All eyes have been on Sony after Microsoft is set to acquire Activision Blizzard in a blockbuster deal worth $70 billion. Just as the week is about to end, Sony has issued an official response to Microsoft's bolstering of its ranks.
According to a spokesperson who told the The Wall Street Journal, Sony still expects Microsoft to "abide by contractual agreements and continue to ensure Activision games are multiplatform." Although it's not a public statement or blog post on an official channel, it is still Sony's first attempt to address a move that sent the company's stock prices on a massive decline.
Having said that, Sony's expectations should not come as a surprise. Arkane Studios still fulfilled its obligation to make Deathloop a PS5-exclusive despite Microsoft's earlier buyout of ZeniMax Media. The same goes for Tango Gameworks and Ghostwire: Tokyo, which is expected to launch in March. Unfortunately, this also means that we can't expect Microsoft to honor current agreements after they expire.
It's worth noting that Starfield and The Elder Scrolls VI are all going to be exclusive to the Xbox Series S/X once they hit the market sometime in the future. We wouldn't be surprised if the same thing happens to Activision-Blizzard games from any one of its massive franchises down the line.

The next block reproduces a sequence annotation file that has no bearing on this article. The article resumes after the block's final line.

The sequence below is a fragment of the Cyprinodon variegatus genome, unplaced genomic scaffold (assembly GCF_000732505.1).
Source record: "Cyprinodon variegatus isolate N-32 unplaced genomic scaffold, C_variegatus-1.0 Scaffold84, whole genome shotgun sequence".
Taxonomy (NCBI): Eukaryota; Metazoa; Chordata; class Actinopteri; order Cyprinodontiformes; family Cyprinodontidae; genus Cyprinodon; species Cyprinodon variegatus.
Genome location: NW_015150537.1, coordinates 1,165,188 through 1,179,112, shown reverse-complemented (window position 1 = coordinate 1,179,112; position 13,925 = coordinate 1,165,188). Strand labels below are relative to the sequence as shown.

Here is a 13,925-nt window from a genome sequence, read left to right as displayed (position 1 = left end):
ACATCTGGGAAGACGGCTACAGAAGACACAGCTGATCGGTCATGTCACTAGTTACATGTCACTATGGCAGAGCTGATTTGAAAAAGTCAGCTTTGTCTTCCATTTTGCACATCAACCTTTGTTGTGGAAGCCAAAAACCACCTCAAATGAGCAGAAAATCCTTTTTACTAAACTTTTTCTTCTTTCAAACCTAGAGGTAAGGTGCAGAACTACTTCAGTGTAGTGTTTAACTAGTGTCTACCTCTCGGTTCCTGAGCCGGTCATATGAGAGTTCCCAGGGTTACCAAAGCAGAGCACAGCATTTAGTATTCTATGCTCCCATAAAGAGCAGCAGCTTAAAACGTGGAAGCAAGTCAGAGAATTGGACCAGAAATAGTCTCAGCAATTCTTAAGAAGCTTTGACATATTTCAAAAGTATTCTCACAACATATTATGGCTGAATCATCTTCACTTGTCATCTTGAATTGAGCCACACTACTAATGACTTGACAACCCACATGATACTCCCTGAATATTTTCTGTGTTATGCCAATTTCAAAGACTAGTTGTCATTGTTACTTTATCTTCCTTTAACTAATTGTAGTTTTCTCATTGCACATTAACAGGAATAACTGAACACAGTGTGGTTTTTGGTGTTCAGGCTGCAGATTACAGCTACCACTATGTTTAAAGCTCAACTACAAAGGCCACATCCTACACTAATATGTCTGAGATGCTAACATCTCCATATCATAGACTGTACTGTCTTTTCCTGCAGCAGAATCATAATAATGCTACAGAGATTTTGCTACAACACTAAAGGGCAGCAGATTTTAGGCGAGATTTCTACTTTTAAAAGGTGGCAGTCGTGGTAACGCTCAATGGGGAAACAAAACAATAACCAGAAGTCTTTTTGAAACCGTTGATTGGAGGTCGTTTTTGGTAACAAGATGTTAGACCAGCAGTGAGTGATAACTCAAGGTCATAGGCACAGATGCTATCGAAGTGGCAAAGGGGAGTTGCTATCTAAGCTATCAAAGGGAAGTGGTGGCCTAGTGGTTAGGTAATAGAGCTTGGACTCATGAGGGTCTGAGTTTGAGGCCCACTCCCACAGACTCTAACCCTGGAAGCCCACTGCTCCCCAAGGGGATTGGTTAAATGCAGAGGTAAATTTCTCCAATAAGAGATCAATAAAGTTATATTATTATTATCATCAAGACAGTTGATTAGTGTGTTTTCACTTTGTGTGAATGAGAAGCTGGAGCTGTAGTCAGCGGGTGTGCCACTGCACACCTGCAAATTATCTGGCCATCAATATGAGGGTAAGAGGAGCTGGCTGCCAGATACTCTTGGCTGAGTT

You could argue that the biggest question mark is with Call of Duty. Sony and Activision have worked together closely for more than five years. It's certainly not a good look when the last two Call of Duty games were the best-selling titles for the PS4 and PS5 for two years and now the games are owned by one of your biggest competitors. Worse still is that Microsoft will own two of the biggest shooters in the world in Halo and Call of Duty. Not to mention, Microsoft has had a close working relationship with Electronic Arts for a while.
Once Microsoft closes its deal and officially acquires Activision Blizzard, all bets are off. We wouldn't be surprised if 2023's Call of Duty game doesn't make its way to the PS5. Perhaps now is the best time for Sony to call up Guerilla Games and make a new Killzone game.
Of course, this is all just speculation. At the end of the day, Microsoft knows how the video game industry works. If making Call of Duty exclusive to the Xbox Series S/X ends up hurting its sales or Halo, Microsoft will go for a multiplatform release. Unfortunately, we can't say the same for the likes of Overwatch, Diablo, and maybe even a console port of World of Warcraft.